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Does Wellbutrin Cause Hair Loss?

Katelyn Hagerty

Reviewed by Katelyn Hagerty, FNP

Written by Our Editorial Team

Published 05/22/2023

Is Wellbutrin® hair loss a thing? Here’s what you should know.

From genetics to bad hair habits, a number of things can contribute to hair loss. One that you may not think of? Antidepressants.

Yup, you read that right. Medications you take to help with symptoms of depressive disorder may have the side effect of hair loss. The good news is that this side effect is generally not permanent. 

Wondering if Wellbutrin® is one of the antidepressants associated with hair loss? Keep reading to find out if there is a connection between hair loss and Wellbutrin®. 

Does Wellbutrin Cause Hair Loss? 

Wellbutrin® is a prescription drug used to treat symptoms of depressive disorder and seasonal affective disorder (SAD), as well as to help people stop smoking. Sometimes, it is also used to treat bipolar disorder.

Brand-name versions include Wellbutrin®, Wellbutrin SR® and Wellbutrin XL®, while the generic version is called bupropion.

As with any medication, there are some common side effects associated with bupropion. They include:

  • Agitation

  • Blurred vision

  • Constipation or abdominal pain

  • Dizziness

  • Dry mouth

  • Excessive sweating

  • Headaches

  • Insomnia

  • Nausea

  • Vomiting

  • Weight gain

  • Weight loss

  • Allergic reactions

You may notice that Wellbutrin® hair loss isn’t listed as one of the common side effects. So, does that mean you (and your hair follicles) are in the clear? Not quite. 

A comparative retrospective cohort study looked at different antidepressants to see if they might increase the risk of hair loss. The research concluded that bupropion was associated with a higher risk of hair loss than certain other antidepressants — namely fluoxetine and paroxetine, both of which are selective serotonin reuptake inhibitors (SSRIs), a different kind of antidepressant than Wellbutrin.

Despite these findings, you should know it’s really rare for people taking bupropion to experience hair loss. The FDA (U.S. Food and Drug Administration) lists hair thinning as an infrequent side effect. This means it occurs in somewhere between one out of 100 and one out of 1,000 patients who take this medication. 

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Why Might Wellbutrin Cause Hair Loss

Just because you take bupropion doesn’t mean you’ll for sure start losing your hair. As mentioned, this is not a common side effect. However, if you do notice some excess shedding or sudden hair loss while taking Wellbutrin®, you may wonder why.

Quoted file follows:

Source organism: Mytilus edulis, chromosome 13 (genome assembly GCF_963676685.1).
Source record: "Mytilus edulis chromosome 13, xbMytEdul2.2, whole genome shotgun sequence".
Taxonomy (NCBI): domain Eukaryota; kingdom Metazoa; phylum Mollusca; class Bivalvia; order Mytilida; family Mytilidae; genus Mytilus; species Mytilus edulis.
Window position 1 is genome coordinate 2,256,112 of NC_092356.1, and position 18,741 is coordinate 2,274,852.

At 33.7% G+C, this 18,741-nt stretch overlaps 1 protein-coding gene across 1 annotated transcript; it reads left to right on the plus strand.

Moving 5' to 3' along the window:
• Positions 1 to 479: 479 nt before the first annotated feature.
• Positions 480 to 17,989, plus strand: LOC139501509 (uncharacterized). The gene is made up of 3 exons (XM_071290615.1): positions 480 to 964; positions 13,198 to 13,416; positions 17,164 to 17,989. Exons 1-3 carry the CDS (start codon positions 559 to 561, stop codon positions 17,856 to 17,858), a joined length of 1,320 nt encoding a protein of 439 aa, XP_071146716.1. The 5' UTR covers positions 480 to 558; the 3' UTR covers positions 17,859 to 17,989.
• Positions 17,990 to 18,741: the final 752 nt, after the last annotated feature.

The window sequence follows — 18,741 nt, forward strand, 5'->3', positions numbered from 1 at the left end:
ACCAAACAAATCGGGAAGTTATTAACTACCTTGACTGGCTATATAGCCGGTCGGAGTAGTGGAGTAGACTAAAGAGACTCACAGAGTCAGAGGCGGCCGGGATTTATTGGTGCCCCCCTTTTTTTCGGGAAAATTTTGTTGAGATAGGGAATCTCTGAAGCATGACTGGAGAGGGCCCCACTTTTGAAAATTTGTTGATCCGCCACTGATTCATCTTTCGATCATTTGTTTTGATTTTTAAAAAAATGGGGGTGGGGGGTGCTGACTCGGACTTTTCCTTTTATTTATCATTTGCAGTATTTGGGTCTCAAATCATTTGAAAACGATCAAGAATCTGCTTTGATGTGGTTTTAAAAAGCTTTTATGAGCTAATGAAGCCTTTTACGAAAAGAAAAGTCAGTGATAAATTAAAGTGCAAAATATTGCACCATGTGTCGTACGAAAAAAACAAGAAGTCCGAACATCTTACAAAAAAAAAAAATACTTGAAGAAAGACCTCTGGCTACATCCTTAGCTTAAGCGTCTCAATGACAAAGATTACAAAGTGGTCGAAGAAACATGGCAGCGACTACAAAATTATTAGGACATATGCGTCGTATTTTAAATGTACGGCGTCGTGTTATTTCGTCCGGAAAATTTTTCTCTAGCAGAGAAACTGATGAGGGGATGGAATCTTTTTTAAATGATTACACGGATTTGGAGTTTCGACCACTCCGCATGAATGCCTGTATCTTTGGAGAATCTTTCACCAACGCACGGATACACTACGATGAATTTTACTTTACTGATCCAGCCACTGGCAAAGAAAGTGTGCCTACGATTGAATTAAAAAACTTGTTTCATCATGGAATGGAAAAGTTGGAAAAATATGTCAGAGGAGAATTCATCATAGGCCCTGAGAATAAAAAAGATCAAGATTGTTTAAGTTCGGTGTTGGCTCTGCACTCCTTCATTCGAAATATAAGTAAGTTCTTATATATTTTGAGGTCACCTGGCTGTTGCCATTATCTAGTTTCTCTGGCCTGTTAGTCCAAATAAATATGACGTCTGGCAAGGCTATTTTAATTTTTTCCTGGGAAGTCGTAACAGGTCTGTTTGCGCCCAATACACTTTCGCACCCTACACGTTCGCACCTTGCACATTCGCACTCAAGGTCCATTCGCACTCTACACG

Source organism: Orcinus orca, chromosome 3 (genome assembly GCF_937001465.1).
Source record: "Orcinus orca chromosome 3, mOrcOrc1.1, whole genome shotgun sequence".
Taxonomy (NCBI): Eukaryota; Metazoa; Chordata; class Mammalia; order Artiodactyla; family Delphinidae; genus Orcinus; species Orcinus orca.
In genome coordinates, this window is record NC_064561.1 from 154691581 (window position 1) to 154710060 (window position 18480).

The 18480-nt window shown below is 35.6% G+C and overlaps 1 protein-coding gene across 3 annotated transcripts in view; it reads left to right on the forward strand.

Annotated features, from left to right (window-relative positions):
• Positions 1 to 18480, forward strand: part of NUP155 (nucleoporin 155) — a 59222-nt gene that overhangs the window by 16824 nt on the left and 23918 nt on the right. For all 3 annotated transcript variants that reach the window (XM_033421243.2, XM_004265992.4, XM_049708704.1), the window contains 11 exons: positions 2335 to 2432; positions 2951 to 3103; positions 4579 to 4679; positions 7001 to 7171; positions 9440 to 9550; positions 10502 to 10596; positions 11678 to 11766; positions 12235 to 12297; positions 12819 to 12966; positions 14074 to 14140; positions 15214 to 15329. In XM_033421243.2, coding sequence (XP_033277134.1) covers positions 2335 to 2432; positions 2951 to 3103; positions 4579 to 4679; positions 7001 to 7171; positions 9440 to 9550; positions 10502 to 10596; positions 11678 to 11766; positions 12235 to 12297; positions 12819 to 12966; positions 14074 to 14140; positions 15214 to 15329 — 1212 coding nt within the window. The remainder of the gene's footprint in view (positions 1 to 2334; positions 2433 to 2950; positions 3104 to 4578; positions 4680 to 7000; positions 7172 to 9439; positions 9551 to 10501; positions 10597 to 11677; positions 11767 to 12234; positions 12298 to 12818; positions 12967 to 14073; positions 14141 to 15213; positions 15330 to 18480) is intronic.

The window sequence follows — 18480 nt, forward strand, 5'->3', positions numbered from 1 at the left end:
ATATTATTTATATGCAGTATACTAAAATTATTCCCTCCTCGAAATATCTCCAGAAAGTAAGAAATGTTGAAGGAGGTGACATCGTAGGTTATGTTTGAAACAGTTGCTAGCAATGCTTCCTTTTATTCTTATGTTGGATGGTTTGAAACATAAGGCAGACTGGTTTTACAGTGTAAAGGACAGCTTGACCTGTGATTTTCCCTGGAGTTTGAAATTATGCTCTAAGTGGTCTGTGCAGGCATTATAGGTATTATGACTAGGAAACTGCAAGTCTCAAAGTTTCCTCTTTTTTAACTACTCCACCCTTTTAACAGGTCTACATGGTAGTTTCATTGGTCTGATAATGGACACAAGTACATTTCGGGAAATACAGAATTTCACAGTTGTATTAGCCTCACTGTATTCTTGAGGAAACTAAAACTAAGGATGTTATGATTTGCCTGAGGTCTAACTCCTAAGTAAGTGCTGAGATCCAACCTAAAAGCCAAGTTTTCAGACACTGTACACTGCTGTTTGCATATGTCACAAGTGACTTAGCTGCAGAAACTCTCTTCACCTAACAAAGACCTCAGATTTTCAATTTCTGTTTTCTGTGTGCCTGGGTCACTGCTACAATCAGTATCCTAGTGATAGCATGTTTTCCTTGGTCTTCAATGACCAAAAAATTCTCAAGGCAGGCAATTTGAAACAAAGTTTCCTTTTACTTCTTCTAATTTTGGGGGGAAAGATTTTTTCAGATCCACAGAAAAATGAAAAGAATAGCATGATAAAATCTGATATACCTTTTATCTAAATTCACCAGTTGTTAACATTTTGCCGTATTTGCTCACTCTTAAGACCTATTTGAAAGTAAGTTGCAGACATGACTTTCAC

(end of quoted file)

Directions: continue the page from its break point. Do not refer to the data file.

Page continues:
The type of hair loss infrequently caused by taking Wellbutrin® is called telogen effluvium, which is defined by the non-scarring, excessive shedding of hair.

Your hair goes through three phases in its life cycle. In the anagen phase, it grows. In the catagen stage, your strands stop growing.

Finally, there’s the telogen phase, which is the resting stage of the hair growth cycle. During telogen effluvium, your hair enters the telogen phase earlier than it should, which means hair grows less and is released earlier than it otherwise would be. That’s why you notice excess shedding.

The good news? Telogen effluvium, and therefore Wellbutrin® hair loss, isn’t permanent.

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How to Stop Wellbutrin Hair Loss

The connection between hair loss and Wellbutrin® isn’t exactly robust. That said, hair loss from medication does happen sometimes. Given that, you may want to brush up on how to stop telogen effluvium from Wellbutrin®.

One thing not to do? Don’t suddenly stop taking your medication. Anytime you’re thinking of going off of antidepressant medications, you should do so under the guidance of a healthcare provider.

They can either taper you off your medication so there’s no withdrawal or switch you to another medication so the symptoms of your depressive disorder don’t come racing back. 

If hair loss and Wellbutrin® are part of your life, there are also treatment options available. It’s best to speak to a healthcare provider about the best way to deal with your symptoms.

Below, find some of the ways you can address this unwanted effect and encourage regrowth. 

Topical Medication

Minoxidil is a topical treatment that comes in liquid and foam formulas. It is FDA-approved to treat hair loss and doesn’t require a prescription.

This medication is thought to work by stimulating hair follicles to enter the growth phase. It also boosts blood flow to your scalp, which brings more nutrients to the area and may stimulate hair growth.

Hair Loss Shampoo

You have to wash your hair, so you may as well use a thickening shampoo. Hims offers a thickening shampoo formulated with saw palmetto, a natural ingredient thought to reduce hair loss. 

Most studies on saw palmetto have only researched its use for androgenic alopecia, not for telogen effluvium. While more data is needed, the little bit that’s out there has found that topical saw palmetto did increase terminal hair count for men with androgenic alopecia.